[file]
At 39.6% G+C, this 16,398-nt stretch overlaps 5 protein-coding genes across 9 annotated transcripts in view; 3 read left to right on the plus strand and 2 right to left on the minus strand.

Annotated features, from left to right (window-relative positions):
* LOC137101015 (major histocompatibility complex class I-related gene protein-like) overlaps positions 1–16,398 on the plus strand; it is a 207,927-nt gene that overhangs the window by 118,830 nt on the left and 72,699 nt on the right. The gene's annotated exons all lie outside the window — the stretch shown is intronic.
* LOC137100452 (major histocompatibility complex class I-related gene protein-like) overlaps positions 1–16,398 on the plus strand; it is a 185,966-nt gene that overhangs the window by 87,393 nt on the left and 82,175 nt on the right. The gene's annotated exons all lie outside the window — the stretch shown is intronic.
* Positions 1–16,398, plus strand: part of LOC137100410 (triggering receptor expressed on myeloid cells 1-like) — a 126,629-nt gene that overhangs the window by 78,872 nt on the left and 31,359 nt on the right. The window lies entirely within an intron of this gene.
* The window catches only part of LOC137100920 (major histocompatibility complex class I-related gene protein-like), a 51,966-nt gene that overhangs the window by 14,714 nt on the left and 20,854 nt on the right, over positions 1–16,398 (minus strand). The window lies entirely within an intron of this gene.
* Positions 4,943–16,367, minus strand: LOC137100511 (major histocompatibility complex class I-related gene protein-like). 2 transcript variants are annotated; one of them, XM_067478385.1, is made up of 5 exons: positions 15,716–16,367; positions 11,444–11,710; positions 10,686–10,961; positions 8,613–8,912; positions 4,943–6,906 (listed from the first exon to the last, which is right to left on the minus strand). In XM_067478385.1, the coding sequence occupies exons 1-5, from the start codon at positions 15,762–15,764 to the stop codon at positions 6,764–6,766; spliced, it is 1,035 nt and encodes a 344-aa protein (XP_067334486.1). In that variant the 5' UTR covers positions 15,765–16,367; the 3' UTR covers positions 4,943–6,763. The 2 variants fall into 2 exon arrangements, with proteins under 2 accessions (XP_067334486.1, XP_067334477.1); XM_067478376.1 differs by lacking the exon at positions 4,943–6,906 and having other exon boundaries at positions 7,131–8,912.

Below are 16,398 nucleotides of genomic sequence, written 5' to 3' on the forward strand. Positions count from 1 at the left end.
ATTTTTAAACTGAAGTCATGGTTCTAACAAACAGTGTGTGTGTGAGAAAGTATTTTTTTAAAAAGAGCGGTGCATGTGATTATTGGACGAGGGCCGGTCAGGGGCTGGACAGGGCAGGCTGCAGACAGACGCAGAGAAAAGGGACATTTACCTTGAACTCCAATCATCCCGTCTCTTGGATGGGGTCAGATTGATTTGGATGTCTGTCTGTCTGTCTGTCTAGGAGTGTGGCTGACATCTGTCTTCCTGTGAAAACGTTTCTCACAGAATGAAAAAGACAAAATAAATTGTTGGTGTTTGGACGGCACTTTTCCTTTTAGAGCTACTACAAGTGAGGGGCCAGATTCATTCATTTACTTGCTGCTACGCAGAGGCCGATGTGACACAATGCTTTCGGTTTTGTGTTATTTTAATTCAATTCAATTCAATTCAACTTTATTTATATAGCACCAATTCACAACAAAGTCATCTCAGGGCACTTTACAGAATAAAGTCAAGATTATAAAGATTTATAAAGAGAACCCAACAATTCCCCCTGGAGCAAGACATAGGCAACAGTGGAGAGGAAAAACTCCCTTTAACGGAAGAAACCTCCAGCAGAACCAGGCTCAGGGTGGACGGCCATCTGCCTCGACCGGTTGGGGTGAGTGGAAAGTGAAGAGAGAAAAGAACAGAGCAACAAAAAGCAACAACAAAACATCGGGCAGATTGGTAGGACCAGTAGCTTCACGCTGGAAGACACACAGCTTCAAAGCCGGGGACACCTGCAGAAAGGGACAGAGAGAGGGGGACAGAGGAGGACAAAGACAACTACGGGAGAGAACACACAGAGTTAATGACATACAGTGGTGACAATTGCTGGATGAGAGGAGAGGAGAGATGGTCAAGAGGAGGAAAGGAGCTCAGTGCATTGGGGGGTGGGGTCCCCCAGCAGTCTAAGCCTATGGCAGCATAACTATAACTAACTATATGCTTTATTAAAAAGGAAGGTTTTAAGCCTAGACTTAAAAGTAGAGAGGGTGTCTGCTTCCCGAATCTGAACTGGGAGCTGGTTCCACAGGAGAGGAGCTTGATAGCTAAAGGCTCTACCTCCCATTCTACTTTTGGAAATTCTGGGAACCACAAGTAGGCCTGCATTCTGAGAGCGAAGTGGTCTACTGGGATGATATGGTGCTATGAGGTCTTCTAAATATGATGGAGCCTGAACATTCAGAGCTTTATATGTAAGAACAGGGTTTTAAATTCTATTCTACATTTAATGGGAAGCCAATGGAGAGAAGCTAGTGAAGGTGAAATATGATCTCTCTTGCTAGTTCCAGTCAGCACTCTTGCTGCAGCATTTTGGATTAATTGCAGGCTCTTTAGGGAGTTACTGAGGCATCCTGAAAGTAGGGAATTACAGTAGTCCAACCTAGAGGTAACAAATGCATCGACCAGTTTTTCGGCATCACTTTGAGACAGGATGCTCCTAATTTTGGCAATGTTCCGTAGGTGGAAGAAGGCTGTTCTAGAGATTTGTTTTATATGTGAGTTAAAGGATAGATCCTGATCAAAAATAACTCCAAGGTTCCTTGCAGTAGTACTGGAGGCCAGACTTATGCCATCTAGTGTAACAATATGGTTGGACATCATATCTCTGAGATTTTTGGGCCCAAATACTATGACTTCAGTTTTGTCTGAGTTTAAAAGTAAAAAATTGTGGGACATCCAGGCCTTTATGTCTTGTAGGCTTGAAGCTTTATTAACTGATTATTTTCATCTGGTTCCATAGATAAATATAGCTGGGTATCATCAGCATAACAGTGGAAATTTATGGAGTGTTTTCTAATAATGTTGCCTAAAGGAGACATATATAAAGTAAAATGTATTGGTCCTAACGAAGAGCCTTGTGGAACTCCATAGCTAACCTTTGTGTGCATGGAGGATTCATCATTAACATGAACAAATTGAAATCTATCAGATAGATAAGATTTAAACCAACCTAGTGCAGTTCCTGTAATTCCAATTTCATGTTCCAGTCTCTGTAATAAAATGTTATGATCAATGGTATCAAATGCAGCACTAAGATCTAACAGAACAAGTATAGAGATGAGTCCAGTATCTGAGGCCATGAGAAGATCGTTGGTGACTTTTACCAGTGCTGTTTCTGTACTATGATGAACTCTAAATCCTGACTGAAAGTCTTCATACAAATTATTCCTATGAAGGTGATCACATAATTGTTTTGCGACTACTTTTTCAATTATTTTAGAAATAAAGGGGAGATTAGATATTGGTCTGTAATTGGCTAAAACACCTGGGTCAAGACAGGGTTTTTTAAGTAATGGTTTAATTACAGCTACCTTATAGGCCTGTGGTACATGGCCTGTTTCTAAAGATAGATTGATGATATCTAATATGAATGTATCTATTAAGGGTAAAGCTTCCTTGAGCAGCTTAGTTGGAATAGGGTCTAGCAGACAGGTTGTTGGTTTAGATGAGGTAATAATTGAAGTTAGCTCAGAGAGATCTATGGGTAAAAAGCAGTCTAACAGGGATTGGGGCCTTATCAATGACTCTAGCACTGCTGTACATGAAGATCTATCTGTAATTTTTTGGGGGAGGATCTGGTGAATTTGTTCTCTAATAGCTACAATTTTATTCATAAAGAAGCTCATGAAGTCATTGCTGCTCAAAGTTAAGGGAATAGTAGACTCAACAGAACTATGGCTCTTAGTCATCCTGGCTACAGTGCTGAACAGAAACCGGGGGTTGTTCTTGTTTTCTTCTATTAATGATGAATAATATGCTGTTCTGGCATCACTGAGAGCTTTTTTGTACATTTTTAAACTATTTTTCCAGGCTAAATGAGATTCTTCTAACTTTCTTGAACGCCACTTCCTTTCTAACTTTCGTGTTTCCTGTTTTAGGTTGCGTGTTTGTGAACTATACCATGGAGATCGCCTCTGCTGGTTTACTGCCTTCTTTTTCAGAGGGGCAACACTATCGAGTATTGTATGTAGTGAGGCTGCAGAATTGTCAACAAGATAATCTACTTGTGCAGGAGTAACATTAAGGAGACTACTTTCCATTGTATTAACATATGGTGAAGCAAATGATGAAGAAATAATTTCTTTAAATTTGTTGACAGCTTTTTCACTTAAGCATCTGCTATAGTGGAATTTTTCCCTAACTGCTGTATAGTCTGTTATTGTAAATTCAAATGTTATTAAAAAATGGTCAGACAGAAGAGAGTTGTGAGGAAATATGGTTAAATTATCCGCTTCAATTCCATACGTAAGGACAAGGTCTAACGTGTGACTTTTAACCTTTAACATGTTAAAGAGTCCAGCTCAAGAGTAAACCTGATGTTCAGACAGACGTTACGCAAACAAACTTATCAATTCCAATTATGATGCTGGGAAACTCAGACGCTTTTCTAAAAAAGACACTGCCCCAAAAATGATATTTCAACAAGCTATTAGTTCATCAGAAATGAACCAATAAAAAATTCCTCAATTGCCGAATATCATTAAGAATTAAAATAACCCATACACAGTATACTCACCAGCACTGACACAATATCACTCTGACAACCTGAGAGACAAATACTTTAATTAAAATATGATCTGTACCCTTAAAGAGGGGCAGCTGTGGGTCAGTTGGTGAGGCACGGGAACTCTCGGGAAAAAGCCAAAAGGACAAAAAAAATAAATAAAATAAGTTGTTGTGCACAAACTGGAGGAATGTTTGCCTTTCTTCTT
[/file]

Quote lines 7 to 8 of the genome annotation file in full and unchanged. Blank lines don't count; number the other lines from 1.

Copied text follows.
* Positions 4,943–16,367, minus strand: LOC137100511 (major histocompatibility complex class I-related gene protein-like). 2 transcript variants are annotated; one of them, XM_067478385.1, is made up of 5 exons: positions 15,716–16,367; positions 11,444–11,710; positions 10,686–10,961; positions 8,613–8,912; positions 4,943–6,906 (listed from the first exon to the last, which is right to left on the minus strand). In XM_067478385.1, the coding sequence occupies exons 1-5, from the start codon at positions 15,762–15,764 to the stop codon at positions 6,764–6,766; spliced, it is 1,035 nt and encodes a 344-aa protein (XP_067334486.1). In that variant the 5' UTR covers positions 15,765–16,367; the 3' UTR covers positions 4,943–6,763. The 2 variants fall into 2 exon arrangements, with proteins under 2 accessions (XP_067334486.1, XP_067334477.1); XM_067478376.1 differs by lacking the exon at positions 4,943–6,906 and having other exon boundaries at positions 7,131–8,912.

Below are 16,398 nucleotides of genomic sequence, written 5' to 3' on the forward strand. Positions count from 1 at the left end.